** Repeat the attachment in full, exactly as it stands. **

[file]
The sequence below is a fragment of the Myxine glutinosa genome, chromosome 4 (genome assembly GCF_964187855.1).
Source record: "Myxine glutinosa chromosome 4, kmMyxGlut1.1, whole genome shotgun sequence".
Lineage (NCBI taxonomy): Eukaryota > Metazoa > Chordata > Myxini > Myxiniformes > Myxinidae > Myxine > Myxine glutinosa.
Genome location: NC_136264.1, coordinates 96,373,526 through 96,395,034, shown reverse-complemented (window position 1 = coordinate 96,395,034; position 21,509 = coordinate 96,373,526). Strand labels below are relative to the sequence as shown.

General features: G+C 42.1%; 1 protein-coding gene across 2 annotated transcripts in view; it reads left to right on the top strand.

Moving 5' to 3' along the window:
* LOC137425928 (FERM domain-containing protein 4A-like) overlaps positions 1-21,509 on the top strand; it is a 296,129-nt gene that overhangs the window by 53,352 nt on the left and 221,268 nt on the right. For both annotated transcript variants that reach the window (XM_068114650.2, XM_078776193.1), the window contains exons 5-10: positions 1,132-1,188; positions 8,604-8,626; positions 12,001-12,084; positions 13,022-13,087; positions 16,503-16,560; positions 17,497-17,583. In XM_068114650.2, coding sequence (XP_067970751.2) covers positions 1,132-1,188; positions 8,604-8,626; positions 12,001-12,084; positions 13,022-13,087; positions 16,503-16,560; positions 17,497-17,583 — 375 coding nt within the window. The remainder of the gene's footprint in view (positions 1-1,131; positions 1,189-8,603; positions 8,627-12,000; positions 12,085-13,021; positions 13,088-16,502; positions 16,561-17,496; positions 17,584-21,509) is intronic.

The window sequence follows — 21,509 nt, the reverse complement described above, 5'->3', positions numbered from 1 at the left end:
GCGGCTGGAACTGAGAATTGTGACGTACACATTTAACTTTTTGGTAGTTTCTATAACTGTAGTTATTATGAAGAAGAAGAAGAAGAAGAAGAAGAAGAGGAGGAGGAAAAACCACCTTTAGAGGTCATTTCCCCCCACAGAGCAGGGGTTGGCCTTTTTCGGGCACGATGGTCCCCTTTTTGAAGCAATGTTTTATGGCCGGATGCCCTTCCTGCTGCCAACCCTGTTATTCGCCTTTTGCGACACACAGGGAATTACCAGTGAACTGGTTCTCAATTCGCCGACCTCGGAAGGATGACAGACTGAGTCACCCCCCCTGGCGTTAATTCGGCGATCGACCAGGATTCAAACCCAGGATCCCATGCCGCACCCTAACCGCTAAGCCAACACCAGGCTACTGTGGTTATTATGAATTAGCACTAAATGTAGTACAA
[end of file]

The sequence below is a fragment of the Myxine glutinosa genome, chromosome 4 (genome assembly GCF_964187855.1).
Source record: "Myxine glutinosa chromosome 4, kmMyxGlut1.1, whole genome shotgun sequence".
Lineage (NCBI taxonomy): Eukaryota > Metazoa > Chordata > Myxini > Myxiniformes > Myxinidae > Myxine > Myxine glutinosa.
Genome location: NC_136264.1, coordinates 96,373,526 through 96,395,034, shown reverse-complemented (window position 1 = coordinate 96,395,034; position 21,509 = coordinate 96,373,526). Strand labels below are relative to the sequence as shown.

General features: G+C 42.1%; 1 protein-coding gene across 2 annotated transcripts in view; it reads left to right on the top strand.

Moving 5' to 3' along the window:
* LOC137425928 (FERM domain-containing protein 4A-like) overlaps positions 1-21,509 on the top strand; it is a 296,129-nt gene that overhangs the window by 53,352 nt on the left and 221,268 nt on the right. For both annotated transcript variants that reach the window (XM_068114650.2, XM_078776193.1), the window contains exons 5-10: positions 1,132-1,188; positions 8,604-8,626; positions 12,001-12,084; positions 13,022-13,087; positions 16,503-16,560; positions 17,497-17,583. In XM_068114650.2, coding sequence (XP_067970751.2) covers positions 1,132-1,188; positions 8,604-8,626; positions 12,001-12,084; positions 13,022-13,087; positions 16,503-16,560; positions 17,497-17,583 — 375 coding nt within the window. The remainder of the gene's footprint in view (positions 1-1,131; positions 1,189-8,603; positions 8,627-12,000; positions 12,085-13,021; positions 13,088-16,502; positions 16,561-17,496; positions 17,584-21,509) is intronic.

The window sequence follows — 21,509 nt, the reverse complement described above, 5'->3', positions numbered from 1 at the left end:
GCGGCTGGAACTGAGAATTGTGACGTACACATTTAACTTTTTGGTAGTTTCTATAACTGTAGTTATTATGAAGAAGAAGAAGAAGAAGAAGAAGAAGAGGAGGAGGAAAAACCACCTTTAGAGGTCATTTCCCCCCACAGAGCAGGGGTTGGCCTTTTTCGGGCACGATGGTCCCCTTTTTGAAGCAATGTTTTATGGCCGGATGCCCTTCCTGCTGCCAACCCTGTTATTCGCCTTTTGCGACACACAGGGAATTACCAGTGAACTGGTTCTCAATTCGCCGACCTCGGAAGGATGACAGACTGAGTCACCCCCCCTGGCGTTAATTCGGCGATCGACCAGGATTCAAACCCAGGATCCCATGCCGCACCCTAACCGCTAAGCCAACACCAGGCTACTGTGGTTATTATGAATTAGCACTAAATGTAGTACAA